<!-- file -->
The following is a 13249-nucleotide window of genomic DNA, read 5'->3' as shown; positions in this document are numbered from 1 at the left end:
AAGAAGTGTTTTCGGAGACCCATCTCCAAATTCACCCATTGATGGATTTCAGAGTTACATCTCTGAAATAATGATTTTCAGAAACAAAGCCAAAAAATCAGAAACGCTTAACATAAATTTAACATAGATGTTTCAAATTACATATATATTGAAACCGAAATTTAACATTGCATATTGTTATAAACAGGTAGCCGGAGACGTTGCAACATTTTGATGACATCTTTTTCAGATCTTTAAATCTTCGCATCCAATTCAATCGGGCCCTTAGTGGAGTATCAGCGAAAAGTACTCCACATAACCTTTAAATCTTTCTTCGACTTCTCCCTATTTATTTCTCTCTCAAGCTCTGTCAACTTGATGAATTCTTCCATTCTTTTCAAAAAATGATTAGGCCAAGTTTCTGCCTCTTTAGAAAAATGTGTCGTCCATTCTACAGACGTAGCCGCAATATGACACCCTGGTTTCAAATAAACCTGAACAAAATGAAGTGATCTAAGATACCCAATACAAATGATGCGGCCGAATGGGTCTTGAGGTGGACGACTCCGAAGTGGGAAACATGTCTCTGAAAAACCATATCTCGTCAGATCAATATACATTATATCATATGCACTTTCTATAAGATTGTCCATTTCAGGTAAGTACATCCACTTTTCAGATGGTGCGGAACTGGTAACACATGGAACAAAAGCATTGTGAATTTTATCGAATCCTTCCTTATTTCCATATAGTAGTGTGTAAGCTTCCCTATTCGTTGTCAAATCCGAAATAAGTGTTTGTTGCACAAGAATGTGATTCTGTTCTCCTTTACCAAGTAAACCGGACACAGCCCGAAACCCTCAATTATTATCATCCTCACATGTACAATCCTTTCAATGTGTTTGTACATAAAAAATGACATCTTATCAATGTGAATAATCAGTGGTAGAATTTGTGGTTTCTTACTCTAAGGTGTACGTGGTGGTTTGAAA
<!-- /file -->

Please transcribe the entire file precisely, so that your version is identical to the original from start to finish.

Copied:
The following is a 13249-nucleotide window of genomic DNA, read 5'->3' as shown; positions in this document are numbered from 1 at the left end:
AAGAAGTGTTTTCGGAGACCCATCTCCAAATTCACCCATTGATGGATTTCAGAGTTACATCTCTGAAATAATGATTTTCAGAAACAAAGCCAAAAAATCAGAAACGCTTAACATAAATTTAACATAGATGTTTCAAATTACATATATATTGAAACCGAAATTTAACATTGCATATTGTTATAAACAGGTAGCCGGAGACGTTGCAACATTTTGATGACATCTTTTTCAGATCTTTAAATCTTCGCATCCAATTCAATCGGGCCCTTAGTGGAGTATCAGCGAAAAGTACTCCACATAACCTTTAAATCTTTCTTCGACTTCTCCCTATTTATTTCTCTCTCAAGCTCTGTCAACTTGATGAATTCTTCCATTCTTTTCAAAAAATGATTAGGCCAAGTTTCTGCCTCTTTAGAAAAATGTGTCGTCCATTCTACAGACGTAGCCGCAATATGACACCCTGGTTTCAAATAAACCTGAACAAAATGAAGTGATCTAAGATACCCAATACAAATGATGCGGCCGAATGGGTCTTGAGGTGGACGACTCCGAAGTGGGAAACATGTCTCTGAAAAACCATATCTCGTCAGATCAATATACATTATATCATATGCACTTTCTATAAGATTGTCCATTTCAGGTAAGTACATCCACTTTTCAGATGGTGCGGAACTGGTAACACATGGAACAAAAGCATTGTGAATTTTATCGAATCCTTCCTTATTTCCATATAGTAGTGTGTAAGCTTCCCTATTCGTTGTCAAATCCGAAATAAGTGTTTGTTGCACAAGAATGTGATTCTGTTCTCCTTTACCAAGTAAACCGGACACAGCCCGAAACCCTCAATTATTATCATCCTCACATGTACAATCCTTTCAATGTGTTTGTACATAAAAAATGACATCTTATCAATGTGAATAATCAGTGGTAGAATTTGTGGTTTCTTACTCTAAGGTGTACGTGGTGGTTTGAAA